7. I am toying with the idea of pursuing my MFA. I do have an interesting situation, in that I am a full time tenured instructor at a local college. (FYI: all faculty here have the job title of instructor, even the 30 year veterans with PhD's.) Herein lies the problem, I can't or actually don't dare leave my position to attain the degree, which leaves me with the option of a "low residency" type MFA. First the facts, then my questions: 1.) Dual BFA grad, (graphic design & ceramics) 2.) Employer will pay up to $200 a credit hour for professional development. 3.) Current salary based on two criteria, experience and degree. 4.) While I feel this opportunity is a no brainer, I honestly don't care about degrees, or pay scales, I do however want the experience for nothing else than furthering my skill/knowledge/body of work. 5.) I am not being pressured by the powers to be at all. Now for the questions: 1.) Do any of you have experience with a low residency program? 2.) I feel like I will "miss out" and not really get the grad school experience, I'm thinking about the relationships (impromptu critiques, influence, etc.) of fellow grad students. I feel as though I will be at my home studio doing my thing like a recluse, which is ok, but I'm already doing that. Thoughts? 3.) Do you think a low residency program can compete with a traditional MFA? 4.) Would you bite the bullet and go for it? Thank you for your time. -Sam
  8. I save everything on the desktop, everything. Once my desktop is piled full, I make a new folder, label the date and drag everything into it! However, I very rarely if ever dip into the "clean up" folders. So horrible.
  9. Marvin, unicorns do exist! I saw an ad on Craigslist for not one but THREE new computer controlled Skutt kilns. And THREE Pacifica GT800 wheels. They were all located at a USAF base and (sadly) due to budget cuts they were offered to the public. They took bids and as luck would have it, I was offered a chance at all three kilns, and two wheels. I could only afford one kiln, but bought both wheels. When I went to pick them up, (after getting finger printed and escorted to the right building) I was amazed at the pristine condition of the items. I asked about all the bats, they informed me they were "lids", I showed the guys how they went on the wheelhead. They said "I guess they go with the wheels after all, take 'em." So I acquired 50+ new bats! I then was asked if I knew what all the other stuff was, like a brand new never used (or so it looks) Northstar Super Series slab roller. I explained how it works, how to adjust, etc. The guys who were in charge of liquidating the equipment then offered the slab roller to me for $50! Our little truck looked like the Joad's in the Grapes of Wrath. All told I got all this for the price of one new wheel. Good deals do exist, but they are few and far between. (Much like unicorns) Happy Hunting!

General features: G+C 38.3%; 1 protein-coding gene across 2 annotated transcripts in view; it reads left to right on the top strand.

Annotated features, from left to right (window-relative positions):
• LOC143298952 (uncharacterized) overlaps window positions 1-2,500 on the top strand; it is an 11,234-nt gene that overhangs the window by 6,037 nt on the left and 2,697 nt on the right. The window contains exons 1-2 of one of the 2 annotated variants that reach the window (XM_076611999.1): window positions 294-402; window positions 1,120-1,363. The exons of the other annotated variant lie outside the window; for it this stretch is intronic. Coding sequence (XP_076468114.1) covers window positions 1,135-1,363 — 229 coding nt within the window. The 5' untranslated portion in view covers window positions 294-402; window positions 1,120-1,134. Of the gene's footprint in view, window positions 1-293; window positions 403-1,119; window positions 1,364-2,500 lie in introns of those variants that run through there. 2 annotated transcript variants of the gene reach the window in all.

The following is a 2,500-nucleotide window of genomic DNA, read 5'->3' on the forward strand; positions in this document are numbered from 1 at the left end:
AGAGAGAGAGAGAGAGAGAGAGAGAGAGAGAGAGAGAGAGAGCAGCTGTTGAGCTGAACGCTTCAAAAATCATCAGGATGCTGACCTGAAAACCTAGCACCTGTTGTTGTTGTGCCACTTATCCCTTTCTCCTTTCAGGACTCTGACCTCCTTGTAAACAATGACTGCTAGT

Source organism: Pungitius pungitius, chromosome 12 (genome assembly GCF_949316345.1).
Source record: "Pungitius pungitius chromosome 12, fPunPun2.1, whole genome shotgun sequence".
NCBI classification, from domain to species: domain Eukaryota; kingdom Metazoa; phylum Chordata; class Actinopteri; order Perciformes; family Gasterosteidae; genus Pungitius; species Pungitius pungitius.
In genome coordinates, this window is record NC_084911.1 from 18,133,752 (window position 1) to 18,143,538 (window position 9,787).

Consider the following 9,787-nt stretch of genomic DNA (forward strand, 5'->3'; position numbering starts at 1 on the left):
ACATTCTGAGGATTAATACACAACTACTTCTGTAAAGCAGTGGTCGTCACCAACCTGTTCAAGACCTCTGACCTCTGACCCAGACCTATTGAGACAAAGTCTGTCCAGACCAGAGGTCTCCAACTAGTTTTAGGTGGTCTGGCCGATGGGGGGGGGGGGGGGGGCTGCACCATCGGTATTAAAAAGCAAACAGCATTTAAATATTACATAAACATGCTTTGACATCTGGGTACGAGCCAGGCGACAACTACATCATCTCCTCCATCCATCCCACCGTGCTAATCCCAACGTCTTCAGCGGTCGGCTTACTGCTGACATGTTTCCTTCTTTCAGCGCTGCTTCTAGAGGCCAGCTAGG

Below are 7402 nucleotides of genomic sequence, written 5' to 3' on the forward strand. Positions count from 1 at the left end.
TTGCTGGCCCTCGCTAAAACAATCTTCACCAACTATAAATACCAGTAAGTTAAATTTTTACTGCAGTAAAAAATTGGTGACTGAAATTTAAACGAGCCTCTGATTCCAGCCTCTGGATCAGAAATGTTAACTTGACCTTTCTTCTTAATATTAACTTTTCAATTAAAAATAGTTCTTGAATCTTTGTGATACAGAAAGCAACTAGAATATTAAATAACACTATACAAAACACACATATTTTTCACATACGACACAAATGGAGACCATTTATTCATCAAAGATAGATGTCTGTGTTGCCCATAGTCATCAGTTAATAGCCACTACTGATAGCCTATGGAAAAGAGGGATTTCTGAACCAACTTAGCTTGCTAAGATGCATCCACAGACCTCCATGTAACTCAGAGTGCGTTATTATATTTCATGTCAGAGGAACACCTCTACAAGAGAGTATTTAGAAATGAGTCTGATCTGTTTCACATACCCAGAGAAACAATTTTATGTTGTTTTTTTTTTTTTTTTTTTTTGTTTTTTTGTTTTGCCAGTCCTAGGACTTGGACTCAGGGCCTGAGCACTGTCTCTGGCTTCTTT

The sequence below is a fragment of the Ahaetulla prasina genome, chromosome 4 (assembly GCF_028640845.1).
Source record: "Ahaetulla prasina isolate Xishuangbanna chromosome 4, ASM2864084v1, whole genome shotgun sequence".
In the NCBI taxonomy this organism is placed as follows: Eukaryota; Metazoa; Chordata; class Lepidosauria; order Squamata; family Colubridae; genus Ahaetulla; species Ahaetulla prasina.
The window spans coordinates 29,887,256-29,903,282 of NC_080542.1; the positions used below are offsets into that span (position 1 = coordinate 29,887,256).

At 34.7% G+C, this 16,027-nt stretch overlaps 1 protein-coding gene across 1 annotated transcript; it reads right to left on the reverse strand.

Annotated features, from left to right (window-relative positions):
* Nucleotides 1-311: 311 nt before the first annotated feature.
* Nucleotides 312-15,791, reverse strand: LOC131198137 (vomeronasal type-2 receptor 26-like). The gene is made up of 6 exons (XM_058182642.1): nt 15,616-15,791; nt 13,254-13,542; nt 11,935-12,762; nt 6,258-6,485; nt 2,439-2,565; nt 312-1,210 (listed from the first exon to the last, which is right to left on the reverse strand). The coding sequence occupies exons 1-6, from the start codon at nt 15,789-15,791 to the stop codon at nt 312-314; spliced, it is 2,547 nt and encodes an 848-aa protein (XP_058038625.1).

10. My guess is cut from a slab and soften edges with a sponge?
  11. +1 on government surplus. I hit a veritable gold mine when I purchased mine. HOWEVER, some deals are too good to be true, watch the volt requirements. I had a 3 phase given to me, but I couldn't use it.
  12. I agree with Judith B, I love to trim. Something about trying to catch the clay right at that perfect dryness where the clay flies from the tool in long ribbons. Trance-like, at least that's my excuse when I trim through the bottom. I was hypnotized. Honest! Chattering? Not my fave. It's a cool technique, better but similar to the "Steve Tool" which the novelty passed quickly.
  13. Bittersweet. One of the last glaze loads for the semester is around 2200°, patiently waiting, reflecting. Hope some students keep exploring.

    1. Benzine


      Must be nice. For my class, we are done building this Friday, then glazing all of next week. The kiln will be going nonstop.